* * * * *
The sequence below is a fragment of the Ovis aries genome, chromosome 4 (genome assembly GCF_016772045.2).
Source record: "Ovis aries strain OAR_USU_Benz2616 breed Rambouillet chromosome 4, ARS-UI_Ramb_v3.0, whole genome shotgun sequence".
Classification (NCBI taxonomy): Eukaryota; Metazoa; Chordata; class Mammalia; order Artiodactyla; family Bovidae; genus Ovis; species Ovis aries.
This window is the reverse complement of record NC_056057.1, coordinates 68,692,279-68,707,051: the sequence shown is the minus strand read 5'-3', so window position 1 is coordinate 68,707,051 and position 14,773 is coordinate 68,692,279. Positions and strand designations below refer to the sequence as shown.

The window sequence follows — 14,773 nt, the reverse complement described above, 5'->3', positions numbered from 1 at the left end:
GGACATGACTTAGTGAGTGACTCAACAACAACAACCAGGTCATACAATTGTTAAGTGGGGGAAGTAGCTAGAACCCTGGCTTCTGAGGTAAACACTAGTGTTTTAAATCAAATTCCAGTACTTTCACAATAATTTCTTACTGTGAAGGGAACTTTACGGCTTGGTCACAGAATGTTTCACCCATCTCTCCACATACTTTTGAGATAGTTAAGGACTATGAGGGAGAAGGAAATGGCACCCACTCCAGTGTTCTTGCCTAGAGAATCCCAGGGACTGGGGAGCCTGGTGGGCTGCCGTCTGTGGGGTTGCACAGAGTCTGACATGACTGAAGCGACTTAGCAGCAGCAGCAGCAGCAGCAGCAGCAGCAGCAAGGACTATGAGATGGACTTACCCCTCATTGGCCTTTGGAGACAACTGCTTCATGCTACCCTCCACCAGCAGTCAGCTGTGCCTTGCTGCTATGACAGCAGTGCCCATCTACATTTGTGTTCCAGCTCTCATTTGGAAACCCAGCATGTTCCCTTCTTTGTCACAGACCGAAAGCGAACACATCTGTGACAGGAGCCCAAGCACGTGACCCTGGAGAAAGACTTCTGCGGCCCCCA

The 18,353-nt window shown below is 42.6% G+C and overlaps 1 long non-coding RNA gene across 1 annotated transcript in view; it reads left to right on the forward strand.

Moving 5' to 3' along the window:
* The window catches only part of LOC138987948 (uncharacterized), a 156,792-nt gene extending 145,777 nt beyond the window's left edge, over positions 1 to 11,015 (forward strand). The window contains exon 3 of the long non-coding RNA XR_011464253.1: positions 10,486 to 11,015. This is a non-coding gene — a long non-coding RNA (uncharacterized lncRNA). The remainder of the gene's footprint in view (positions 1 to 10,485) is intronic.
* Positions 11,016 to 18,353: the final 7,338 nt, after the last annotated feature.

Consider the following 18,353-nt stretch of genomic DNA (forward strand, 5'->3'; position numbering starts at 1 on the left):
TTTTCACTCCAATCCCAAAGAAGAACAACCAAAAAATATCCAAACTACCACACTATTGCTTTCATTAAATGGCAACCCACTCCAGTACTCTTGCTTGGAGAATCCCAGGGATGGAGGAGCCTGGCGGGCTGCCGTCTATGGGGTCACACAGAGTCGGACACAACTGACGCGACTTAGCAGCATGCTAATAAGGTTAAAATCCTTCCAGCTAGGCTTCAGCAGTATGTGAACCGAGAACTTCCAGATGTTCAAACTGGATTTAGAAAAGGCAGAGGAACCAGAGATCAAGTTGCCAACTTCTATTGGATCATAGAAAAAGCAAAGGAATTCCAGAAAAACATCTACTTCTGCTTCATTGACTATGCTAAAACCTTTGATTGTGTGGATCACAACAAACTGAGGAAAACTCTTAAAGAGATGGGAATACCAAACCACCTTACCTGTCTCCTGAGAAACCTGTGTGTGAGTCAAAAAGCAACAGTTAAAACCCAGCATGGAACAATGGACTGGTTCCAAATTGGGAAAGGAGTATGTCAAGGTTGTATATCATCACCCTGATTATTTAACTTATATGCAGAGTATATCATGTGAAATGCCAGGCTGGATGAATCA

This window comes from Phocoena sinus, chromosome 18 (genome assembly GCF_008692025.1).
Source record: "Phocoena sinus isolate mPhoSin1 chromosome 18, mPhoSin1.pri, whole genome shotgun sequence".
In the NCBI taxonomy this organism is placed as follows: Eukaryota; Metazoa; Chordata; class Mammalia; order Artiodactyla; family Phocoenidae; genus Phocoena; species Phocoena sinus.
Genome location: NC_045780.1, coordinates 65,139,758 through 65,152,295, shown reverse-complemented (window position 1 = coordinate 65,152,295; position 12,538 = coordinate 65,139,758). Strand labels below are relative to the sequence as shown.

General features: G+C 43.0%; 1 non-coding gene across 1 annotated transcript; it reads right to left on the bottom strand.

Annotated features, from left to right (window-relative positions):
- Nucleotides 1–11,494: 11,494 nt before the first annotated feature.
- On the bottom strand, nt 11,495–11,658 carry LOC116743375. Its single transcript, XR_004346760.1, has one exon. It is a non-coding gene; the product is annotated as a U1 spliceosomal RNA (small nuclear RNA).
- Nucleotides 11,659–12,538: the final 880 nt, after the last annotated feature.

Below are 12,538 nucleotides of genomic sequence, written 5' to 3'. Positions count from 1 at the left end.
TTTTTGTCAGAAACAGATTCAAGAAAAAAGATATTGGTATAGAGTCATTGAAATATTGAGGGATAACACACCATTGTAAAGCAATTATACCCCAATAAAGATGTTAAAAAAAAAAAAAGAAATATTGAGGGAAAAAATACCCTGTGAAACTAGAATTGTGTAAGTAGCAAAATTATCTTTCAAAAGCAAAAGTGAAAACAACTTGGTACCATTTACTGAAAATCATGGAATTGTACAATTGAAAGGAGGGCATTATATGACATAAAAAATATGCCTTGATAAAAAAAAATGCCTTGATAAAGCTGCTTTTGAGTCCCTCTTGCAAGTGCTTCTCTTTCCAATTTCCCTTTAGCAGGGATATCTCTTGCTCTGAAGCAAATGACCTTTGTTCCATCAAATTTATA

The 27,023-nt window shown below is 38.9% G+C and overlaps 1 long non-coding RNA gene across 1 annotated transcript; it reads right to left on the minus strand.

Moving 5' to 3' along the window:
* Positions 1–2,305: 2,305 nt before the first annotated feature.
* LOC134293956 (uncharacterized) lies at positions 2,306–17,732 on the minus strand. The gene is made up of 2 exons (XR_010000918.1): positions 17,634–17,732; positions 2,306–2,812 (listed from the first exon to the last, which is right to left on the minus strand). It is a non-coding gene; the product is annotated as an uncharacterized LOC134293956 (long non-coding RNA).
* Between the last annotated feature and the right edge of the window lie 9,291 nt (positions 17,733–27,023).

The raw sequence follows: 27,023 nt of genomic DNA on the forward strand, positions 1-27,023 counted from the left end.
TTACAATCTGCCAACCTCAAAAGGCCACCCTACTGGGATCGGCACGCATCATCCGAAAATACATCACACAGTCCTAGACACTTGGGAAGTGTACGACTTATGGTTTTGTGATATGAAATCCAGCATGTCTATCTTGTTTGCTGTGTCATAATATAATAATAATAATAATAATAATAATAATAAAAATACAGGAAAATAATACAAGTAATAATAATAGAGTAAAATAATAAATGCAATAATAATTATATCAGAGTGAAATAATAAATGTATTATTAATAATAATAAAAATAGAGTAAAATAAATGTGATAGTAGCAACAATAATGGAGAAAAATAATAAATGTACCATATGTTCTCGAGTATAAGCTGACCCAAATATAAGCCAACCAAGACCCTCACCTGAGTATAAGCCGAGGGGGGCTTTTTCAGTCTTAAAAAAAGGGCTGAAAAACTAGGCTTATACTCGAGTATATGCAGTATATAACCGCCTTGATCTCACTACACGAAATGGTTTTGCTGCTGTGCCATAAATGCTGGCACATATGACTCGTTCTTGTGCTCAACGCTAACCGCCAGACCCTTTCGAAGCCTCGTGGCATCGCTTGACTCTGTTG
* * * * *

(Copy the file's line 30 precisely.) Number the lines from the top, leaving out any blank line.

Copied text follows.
TTACAATCTGCCAACCTCAAAAGGCCACCCTACTGGGATCGGCACGCATCATCCGAAAATACATCACACAGTCCTAGACACTTGGGAAGTGTACGACTTATGGTTTTGTGATATGAAATCCAGCATGTCTATCTTGTTTGCTGTGTCATAATATAATAATAATAATAATAATAATAATAATAAAAATACAGGAAAATAATACAAGTAATAATAATAGAGTAAAATAATAAATGCAATAATAATTATATCAGAGTGAAATAATAAATGTATTATTAATAATAATAAAAATAGAGTAAAATAAATGTGATAGTAGCAACAATAATGGAGAAAAATAATAAATGTACCATATGTTCTCGAGTATAAGCTGACCCAAATATAAGCCAACCAAGACCCTCACCTGAGTATAAGCCGAGGGGGGCTTTTTCAGTCTTAAAAAAAGGGCTGAAAAACTAGGCTTATACTCGAGTATATGCAGTATATAACCGCCTTGATCTCACTACACGAAATGGTTTTGCTGCTGTGCCATAAATGCTGGCACATATGACTCGTTCTTGTGCTCAACGCTAACCGCCAGACCCTTTCGAAGCCTCGTGGCATCGCTTGACTCTGTTG